• Would Gyles Cowley have been delivering loads of lead ore to Hodgkinson (for him to smelt or sell on)?  Or was he paying duties (lot, or even leased tithes) to Hodgkinson for lead ore taken from his own mines in the area?  Besides ore, there are also lots of references to mortgages and loans. I am assuming that Hodgkinson was lending money and not the reverse? If so, does this mean he would have acted like a bank in the Ashover area at that time?

Let me not be coy about my shortcomings.  I had not a clue. I relayed the queries on to Matthew Pawelski.  Now then. I would be letting the side down if I did not say at this point that my decision to do this was highly exceptional – Matthew is a very busy doctoral student and isn’t normally involved in record office enquiries.  But he was able to help on this occasion.  Here is what he thought (also paraphrased):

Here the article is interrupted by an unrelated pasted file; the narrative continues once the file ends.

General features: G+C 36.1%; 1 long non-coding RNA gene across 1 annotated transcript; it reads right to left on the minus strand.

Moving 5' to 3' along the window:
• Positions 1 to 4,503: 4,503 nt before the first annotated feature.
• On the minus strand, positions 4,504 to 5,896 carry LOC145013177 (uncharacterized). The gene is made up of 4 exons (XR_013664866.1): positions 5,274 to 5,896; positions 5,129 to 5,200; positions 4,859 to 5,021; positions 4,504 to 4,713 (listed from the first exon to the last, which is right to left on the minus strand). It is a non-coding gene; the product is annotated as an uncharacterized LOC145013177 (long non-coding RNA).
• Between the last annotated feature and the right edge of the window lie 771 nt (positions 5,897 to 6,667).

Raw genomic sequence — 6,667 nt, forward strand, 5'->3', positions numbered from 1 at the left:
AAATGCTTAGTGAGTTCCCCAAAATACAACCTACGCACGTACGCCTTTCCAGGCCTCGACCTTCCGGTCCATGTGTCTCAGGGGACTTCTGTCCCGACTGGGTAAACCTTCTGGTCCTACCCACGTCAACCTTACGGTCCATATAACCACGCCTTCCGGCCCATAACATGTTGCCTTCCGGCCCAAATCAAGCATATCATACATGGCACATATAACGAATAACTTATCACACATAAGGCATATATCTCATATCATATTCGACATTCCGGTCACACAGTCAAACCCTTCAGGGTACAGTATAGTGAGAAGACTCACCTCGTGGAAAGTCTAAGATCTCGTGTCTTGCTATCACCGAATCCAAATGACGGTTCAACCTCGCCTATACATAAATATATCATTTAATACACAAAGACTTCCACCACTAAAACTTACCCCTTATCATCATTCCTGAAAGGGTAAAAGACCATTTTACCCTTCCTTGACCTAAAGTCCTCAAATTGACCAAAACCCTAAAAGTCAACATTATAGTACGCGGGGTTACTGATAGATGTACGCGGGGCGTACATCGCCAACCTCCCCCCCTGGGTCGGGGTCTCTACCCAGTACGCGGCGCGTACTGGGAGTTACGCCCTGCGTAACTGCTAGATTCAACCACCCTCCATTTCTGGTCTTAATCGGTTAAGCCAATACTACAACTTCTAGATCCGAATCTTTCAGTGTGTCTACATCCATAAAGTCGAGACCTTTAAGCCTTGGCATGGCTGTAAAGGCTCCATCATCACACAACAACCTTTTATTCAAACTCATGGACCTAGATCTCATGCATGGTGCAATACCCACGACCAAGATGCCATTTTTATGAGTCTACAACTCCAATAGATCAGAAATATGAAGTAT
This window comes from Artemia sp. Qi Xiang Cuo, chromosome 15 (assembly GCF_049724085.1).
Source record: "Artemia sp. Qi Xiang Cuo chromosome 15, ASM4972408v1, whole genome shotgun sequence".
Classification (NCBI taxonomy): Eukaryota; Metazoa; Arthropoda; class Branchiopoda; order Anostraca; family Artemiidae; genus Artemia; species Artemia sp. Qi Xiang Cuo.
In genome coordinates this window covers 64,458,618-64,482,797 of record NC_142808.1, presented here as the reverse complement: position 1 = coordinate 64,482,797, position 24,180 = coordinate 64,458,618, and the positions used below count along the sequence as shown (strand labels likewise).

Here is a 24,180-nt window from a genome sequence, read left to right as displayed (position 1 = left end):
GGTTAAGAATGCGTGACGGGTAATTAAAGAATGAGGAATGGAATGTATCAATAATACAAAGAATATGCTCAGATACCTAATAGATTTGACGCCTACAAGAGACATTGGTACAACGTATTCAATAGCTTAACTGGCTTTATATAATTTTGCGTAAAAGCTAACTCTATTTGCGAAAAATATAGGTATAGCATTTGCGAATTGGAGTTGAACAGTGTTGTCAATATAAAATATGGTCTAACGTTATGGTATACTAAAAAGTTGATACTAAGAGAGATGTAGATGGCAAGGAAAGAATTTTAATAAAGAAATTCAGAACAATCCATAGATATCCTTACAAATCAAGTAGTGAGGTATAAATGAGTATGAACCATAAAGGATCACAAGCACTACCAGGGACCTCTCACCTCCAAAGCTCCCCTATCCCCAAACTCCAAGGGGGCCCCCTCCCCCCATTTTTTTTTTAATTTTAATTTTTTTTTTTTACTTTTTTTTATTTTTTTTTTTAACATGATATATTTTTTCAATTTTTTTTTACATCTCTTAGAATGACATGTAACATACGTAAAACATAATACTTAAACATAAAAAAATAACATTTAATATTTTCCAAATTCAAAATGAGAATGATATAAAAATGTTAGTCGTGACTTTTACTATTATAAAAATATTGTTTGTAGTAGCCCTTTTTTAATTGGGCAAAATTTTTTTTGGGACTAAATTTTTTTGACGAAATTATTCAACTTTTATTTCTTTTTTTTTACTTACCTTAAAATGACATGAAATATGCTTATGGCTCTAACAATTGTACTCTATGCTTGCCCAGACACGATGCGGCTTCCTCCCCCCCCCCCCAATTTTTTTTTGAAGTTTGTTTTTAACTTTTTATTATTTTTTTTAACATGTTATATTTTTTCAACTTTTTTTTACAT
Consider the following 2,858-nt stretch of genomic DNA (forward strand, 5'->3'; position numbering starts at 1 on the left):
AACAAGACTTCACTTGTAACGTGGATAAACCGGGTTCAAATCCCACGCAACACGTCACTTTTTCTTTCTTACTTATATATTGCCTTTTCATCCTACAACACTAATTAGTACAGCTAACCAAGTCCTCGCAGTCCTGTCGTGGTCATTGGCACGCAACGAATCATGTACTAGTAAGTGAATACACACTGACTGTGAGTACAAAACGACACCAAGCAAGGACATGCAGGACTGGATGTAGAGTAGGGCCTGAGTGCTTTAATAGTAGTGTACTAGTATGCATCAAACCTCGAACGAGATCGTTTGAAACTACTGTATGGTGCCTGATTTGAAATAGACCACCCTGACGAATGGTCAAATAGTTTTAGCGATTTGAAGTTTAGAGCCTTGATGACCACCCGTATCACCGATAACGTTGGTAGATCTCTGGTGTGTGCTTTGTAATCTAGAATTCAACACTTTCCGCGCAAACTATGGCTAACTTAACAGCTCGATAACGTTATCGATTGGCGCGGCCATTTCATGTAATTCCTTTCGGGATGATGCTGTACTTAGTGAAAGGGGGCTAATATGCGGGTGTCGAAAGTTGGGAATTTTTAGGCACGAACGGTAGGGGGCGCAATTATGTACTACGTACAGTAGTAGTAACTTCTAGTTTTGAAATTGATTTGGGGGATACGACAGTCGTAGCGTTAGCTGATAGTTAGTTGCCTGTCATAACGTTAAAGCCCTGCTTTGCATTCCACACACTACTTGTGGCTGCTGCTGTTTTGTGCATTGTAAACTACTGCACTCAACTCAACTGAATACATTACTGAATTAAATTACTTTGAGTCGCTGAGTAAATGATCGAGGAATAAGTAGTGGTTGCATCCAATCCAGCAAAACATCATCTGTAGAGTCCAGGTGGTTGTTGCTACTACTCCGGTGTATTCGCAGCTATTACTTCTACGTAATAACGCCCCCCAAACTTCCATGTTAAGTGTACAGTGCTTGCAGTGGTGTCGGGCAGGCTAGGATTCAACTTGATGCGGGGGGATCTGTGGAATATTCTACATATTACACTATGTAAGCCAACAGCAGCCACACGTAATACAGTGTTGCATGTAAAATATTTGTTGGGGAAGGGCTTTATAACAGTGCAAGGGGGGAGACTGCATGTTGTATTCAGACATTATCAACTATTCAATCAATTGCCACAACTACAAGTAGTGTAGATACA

• This is a double-entry account book: there is a “D” on the left hand page denoting debit and a “C” on the right denoting credit. I also noticed the name Cowley written at the top of the left hand page, meaning this refers directly to Hodgkinson’s dealings with Cowley, so Hodgkinson is purchasing raw lead ore from Cowley. The debit on the left shows how much money Hodgkinson owed Cowley and the right hand page shows the value of lead ore Cowley owed Hodgkinson (the classic double-entry layout).
  • Hodgkinson was a major lead merchant in the parish of Ashover, with dealings at the local, regional, national and even international level. For more information on his foreign dealings Philip Riden has written an article entitled: “An English Factor at Stockholm”, which is very useful for getting a better idea about the nature of his business dealings.  Riden has also published an article about Hodgkinson in the Oxford Dictionary of National Biography, which you can access online.

Have you a Derbyshire Library card?  If so, follow this link to find out how to use the Oxford Dictionary of National Biography for free.  Matthew continued: